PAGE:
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Stop-and-Frisk Has 66 Percent Approval in Staten Island

By Jill Colvin | June 14, 2012 1:55pm
A new poll shows a large racial split when it comes to approval for stop-and-frisk.
A new poll shows a large racial split when it comes to approval for stop-and-frisk.
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NEW YORK CITY — New Yorkers’ opinions of the NYPD’s controversial stop-and-frisk policy depends largely on their race.

Black voters are overwhelmingly more critical of the policy, with nearly 70 percent voicing opposition, versus 51 percent of Hispanic voters and just 39 percent of whites, according to a new Quinnipiac poll out Thursday.

The practice was most popular on Staten Island, where 66 percent of those polled approve, and least popular in Manhattan, where 59 percent said it was bad idea.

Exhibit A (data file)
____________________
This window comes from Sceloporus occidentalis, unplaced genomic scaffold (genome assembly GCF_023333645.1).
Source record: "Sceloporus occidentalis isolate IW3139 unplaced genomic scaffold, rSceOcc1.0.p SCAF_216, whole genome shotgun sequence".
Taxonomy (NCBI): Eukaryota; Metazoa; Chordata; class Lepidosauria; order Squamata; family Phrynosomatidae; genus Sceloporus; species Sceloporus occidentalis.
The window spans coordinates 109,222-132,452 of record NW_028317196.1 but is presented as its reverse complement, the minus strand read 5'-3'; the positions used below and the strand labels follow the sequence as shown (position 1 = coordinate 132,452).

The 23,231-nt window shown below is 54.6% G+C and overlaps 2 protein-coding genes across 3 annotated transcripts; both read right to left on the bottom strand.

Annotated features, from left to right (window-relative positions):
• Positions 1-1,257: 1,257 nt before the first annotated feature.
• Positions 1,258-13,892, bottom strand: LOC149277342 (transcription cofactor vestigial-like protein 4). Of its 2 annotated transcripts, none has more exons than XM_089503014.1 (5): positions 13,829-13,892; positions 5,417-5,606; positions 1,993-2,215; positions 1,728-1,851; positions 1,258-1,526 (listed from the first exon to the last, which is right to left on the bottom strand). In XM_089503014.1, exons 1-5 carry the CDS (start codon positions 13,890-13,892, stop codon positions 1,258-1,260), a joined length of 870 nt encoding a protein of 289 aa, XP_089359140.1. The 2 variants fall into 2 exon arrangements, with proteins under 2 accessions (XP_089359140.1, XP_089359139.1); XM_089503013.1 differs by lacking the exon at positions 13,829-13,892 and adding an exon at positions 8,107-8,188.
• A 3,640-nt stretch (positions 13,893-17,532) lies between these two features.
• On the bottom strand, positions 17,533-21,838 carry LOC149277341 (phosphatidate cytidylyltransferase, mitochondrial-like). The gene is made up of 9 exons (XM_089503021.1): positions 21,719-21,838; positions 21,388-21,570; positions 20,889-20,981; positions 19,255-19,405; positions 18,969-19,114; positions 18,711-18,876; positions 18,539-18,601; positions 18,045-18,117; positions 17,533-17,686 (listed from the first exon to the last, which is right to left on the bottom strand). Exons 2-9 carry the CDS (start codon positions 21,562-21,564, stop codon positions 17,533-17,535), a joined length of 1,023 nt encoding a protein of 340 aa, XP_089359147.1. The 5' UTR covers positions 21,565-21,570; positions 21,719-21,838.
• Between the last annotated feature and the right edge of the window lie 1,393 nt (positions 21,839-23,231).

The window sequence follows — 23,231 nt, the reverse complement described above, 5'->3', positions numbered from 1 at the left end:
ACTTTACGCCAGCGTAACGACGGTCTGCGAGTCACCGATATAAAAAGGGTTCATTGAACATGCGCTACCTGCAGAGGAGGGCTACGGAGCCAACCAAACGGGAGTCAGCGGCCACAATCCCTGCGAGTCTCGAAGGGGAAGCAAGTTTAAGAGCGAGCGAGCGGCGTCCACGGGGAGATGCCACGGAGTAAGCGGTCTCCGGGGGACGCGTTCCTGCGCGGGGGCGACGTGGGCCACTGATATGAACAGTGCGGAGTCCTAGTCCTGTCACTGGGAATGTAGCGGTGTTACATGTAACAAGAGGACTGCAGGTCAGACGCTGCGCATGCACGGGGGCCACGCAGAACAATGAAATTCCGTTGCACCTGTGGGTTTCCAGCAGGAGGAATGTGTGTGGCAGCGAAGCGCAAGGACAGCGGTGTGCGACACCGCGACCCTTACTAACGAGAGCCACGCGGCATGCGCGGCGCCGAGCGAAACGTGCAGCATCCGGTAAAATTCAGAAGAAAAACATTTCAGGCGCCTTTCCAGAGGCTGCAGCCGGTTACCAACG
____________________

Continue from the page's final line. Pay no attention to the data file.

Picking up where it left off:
Overall, 51 percent of those polled said they oppose the policy, up slightly from the 49 percent who voiced concerns back in March.

"Stop and frisk is a very divisive issue between black and white voters, but a bare majority disapproves," Quinnipiac University Polling Institute director Maurice Carroll said.

The poll also found mixed support for a plan to create a Las Vegas-style casino in the city, with 46 percent endorsing the idea, versus 43 percent opposed. The opposition was strongest in Manhattan, where just 38 percent would bet on the idea.

"New Yorkers are lukewarm, at best, about building a big casino in the city," Carroll said. 

But the majority of those polled support a plan by Gov. Andrew Cuomo to decriminalize small amounts of marijuana in public view — with the strongest support among white voters, this time.

The poll of 1,093 city voters, conducted from June 6-11, has a margin of error of plus or minus 3 percentage points.